Date of Original Version

4-15-2015

Type

Thesis

Abstract or Description

Rapid processing of scenes has been shown to be facilitated by the processing of low spatial frequency (LSF) components before that of high spatial frequency (HSF) components. It has been been proposed that magnocellular pathways carrying low spatial frequencies provide an initial ‘gist’ of a scene, which is filled in using higher spatial frequencies along the the ventral stream. This study seeks to determine how performance on a six-way scene categorization task varies as a function of spatial frequency and image presentation duration. Across six categories of scenes, a low-high continuum of spatial frequencies, and a short 50ms presentation duration and longer 100ms one, we measured subjects reaction times and accuracies in categorizing scenes. Accuracy was equivalent for HSF-filtered scenes and LSF-filtered and this was true for the shorter and longer duration conditions. However, accuracy was significantly better for HSF-filtered images of forests at 100ms versus at 50ms presentation. Taken together, these results suggest that in addition to LSF information, HSF components of scenes may also facilitate rapid scene processing for some types of scenes.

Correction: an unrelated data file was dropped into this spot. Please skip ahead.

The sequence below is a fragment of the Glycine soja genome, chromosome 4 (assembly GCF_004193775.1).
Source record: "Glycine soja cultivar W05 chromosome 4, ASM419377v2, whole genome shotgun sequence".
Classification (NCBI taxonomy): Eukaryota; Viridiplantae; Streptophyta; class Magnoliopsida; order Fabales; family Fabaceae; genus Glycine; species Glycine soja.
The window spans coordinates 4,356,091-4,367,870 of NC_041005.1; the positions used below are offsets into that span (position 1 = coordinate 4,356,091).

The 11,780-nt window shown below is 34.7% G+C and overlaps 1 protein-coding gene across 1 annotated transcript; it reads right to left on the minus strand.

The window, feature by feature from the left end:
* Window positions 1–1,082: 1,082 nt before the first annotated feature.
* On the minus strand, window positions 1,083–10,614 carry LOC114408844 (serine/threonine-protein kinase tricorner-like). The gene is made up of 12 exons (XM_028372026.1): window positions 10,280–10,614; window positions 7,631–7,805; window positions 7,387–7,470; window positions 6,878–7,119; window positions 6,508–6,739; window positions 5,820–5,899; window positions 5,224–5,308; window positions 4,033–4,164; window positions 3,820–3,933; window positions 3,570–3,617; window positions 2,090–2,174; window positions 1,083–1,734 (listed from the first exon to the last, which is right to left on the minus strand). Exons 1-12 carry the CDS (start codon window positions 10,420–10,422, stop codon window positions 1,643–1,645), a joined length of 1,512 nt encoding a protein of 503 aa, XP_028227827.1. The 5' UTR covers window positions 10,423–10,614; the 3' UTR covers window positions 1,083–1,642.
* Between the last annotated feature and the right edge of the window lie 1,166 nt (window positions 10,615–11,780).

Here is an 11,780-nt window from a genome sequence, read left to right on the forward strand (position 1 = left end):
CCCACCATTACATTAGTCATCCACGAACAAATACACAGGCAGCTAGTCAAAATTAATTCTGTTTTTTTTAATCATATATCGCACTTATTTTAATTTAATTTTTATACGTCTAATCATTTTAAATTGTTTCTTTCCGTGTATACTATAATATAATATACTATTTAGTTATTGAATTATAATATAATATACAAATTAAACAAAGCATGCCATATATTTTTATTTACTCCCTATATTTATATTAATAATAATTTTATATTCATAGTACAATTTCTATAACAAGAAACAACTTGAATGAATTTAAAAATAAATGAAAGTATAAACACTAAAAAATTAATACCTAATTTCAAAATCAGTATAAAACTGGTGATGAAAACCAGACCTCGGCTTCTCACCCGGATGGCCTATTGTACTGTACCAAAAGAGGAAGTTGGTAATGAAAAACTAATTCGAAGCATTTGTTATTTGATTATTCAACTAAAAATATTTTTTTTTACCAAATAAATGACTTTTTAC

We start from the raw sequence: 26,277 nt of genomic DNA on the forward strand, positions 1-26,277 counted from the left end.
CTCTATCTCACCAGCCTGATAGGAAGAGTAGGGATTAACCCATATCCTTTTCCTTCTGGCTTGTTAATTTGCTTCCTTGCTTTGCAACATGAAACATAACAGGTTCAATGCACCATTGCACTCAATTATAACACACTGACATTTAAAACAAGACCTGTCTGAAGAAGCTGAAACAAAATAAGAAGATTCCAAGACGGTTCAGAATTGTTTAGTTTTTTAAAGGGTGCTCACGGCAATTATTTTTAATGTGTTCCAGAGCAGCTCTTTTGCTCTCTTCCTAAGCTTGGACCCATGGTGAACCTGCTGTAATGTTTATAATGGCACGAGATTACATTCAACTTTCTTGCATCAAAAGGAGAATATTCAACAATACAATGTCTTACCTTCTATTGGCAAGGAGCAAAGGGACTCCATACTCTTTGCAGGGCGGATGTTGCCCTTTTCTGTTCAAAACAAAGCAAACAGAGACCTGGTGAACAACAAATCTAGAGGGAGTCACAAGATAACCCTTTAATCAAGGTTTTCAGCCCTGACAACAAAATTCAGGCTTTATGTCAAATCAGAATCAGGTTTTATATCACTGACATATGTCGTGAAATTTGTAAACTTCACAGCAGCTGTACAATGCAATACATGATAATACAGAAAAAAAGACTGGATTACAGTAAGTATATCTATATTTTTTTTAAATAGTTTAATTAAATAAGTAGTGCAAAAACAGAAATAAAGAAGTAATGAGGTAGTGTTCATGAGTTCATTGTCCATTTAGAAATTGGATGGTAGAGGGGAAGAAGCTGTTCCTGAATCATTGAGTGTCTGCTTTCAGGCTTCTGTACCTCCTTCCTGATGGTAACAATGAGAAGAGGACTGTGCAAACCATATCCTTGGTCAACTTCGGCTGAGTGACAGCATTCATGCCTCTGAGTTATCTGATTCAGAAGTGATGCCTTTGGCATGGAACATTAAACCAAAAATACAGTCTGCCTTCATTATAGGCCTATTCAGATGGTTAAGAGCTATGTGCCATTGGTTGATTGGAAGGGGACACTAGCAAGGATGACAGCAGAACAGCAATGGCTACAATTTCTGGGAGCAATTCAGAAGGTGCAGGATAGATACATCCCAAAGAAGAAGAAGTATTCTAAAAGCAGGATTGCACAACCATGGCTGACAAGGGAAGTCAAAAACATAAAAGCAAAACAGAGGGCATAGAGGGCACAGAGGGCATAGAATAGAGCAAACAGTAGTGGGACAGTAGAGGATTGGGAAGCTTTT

Comments

Advisors: Marlene Behrmann, Elissa Arminoff

Center for the Neural Basis of Cognition

Embargo Date

2015

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